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: British motorists suffer sat nav rage
[October 05, 2011]

: British motorists suffer sat nav rage

Oct 05, 2011 (M2 PRESSWIRE via COMTEX) -- Six in ten sat nav users have fallen victim to 'Sat Nav Rage' - losing their temper with their dashboard gadget, a new skobbler study has revealed. The survey which interviewed 2,000 male and female drivers across the UK has found that millions of motorists have ended up shouting and swearing at their navigation system.

Unclear directions, annoying voice-overs, out of date and expensive maps, and taking them on unnecessary round-about journeys are most likely to test a driver's patience. One in ten has ended up stopping the car in frustration whilst one person even admitting to throwing their sat nav out of the window.

The study quizzed Brits aged 17-45 on their driving habits, relationship with and reliance on their satellite navigation system. It found one in five frequently get riled by their sat nav, and one in ten said something happens every journey which stresses them out. Nearly half (47 per cent) said they have a love/hate relationship with their sat nav.

The majority polled get annoyed by being sent in the wrong direction and 44 per cent are adamant they aren't taken the quickest route. Three in ten hate having to put up with it losing GPS signal and a quarter struggle to keep the device stuck to the windscreen. But that's left half swearing, shouting and getting worked up when attempting to get to meetings or holiday destinations, with partners often in the firing line.

Marcus Thielking, co-founder of skobbler who carried out the research in preparation for the launch of its new sat nav app* said, "We felt it important to gain consumers' views on their sat navs to assist us with our future product development and it certainly seems that drivers are experiencing a new form of rage as a direct result of the shortfalls of their sat nav device. The sole purpose of any sat nav is to assist drivers in getting from A to B, safely and efficiently, and it appears that some sat navs are simply not living up to motorists' expectations." 20% of those polled say that map updates are too expensive, which might explain why a whopping 51% have never updated them. Interestingly, a further 11% didn't know they had to update their maps.

"This is most likely a significant contributing factor towards drivers' frustrations of their sat navs sending them in the wrong direction," explained Thielking. "Thankfully, some modern smartphone navigation apps now come with fast free map updates for life, and as with our new navigation app, have the option to store map data on the phone which eliminates data drop off." It comes as no surprise that 70% of those polled say that smartphone navigation apps will substitute dedicated sat nav devices in the future, with 40% saying they'd never buy a dedicated sat nav device again.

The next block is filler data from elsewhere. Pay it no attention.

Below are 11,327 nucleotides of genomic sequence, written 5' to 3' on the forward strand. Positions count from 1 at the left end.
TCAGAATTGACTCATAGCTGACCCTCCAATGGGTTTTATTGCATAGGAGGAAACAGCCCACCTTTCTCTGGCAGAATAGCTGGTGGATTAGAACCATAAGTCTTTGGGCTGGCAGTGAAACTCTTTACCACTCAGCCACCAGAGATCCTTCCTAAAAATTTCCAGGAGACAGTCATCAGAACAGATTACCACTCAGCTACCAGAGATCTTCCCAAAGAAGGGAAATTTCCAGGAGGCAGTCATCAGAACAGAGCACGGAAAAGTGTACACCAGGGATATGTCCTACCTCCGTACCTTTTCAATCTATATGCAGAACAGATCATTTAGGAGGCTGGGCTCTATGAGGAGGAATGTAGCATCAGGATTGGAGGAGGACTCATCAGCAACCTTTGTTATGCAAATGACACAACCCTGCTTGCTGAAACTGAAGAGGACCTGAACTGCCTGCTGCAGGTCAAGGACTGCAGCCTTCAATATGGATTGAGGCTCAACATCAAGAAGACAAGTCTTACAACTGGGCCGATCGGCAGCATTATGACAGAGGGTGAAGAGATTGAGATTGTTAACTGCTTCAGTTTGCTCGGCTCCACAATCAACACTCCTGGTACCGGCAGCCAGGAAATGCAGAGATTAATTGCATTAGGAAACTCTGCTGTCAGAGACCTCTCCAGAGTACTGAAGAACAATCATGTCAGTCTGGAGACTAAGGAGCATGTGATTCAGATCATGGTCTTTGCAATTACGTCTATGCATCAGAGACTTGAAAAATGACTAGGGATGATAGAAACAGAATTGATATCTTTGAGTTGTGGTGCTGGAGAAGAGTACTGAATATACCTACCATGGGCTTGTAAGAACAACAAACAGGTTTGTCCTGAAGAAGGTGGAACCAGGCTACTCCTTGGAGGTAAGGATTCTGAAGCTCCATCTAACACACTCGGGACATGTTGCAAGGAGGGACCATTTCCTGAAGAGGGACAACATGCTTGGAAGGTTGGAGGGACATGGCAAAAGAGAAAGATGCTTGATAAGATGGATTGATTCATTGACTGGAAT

"The conclusion we draw from the survey is that whilst sat nav is here to stay, the dedicated sat nav device is out of date, expensive, inconvenient and not very user friendly. It's only a matter of time before the more convenient and wallet friendly smartphone navigation application takes the top spot." The survey also found the average Brit makes at least nine journeys in their car a week and uses their sat nav on at least two journeys, but the destination would have to be at least 38 miles away before getting it out of the glove box.

Whilst a quarter of those surveyed admit they blindly follow what their sat nav says, more than half (51 per cent) have tried to outwit their sat nav with one in five having then ended up lost, and one in twenty finding themselves stuck down a narrow road.

TOP 10 SAT NAV ANNOYANCES It takes me in the wrong direction I'm pretty sure it doesn't take me the quickest route The annoying voice It often loses GPS connection The maps are out of date If frequently falls from the windscreen Map updates are expensive It's difficult trying to input post codes It's slow It's a faff trying to get it to stick to the windscreen skobbler Navigation 2 is a next generation smartphone navigation app due for launch in October this year for iOS . By providing the option of having maps stored on your smartphone, Navigation 2 by skobbler will offer the ability to navigate both online and offline, depending on driving requirements and availability of GPS signal, whilst avoiding unnecessary data roaming charges if navigating abroad. As with all skobbler navigation apps, map updates are lightening fast and free for life.

For further information on recent developments at skobbler, please visit or Press contacts: For further information, images, or to arrange interviews with key skobbler personnel, please contact: Sarah Chard The PR Room Tel: +44 (0)845 094 About skobbler Berlin-based skobbler ( has been independently developing map-based applications for iOS- and Android-based mobile devices since 2008.

skobbler is a prime player in location-based services developing an array of products that show what's possible based on OpenStreetMap in all sorts of categories on various mobile device platforms.

((M2 Communications disclaims all liability for information provided within M2 PressWIRE. Data supplied by named party/parties. Further information on M2 PressWIRE can be obtained at on the world wide web. Inquiries to

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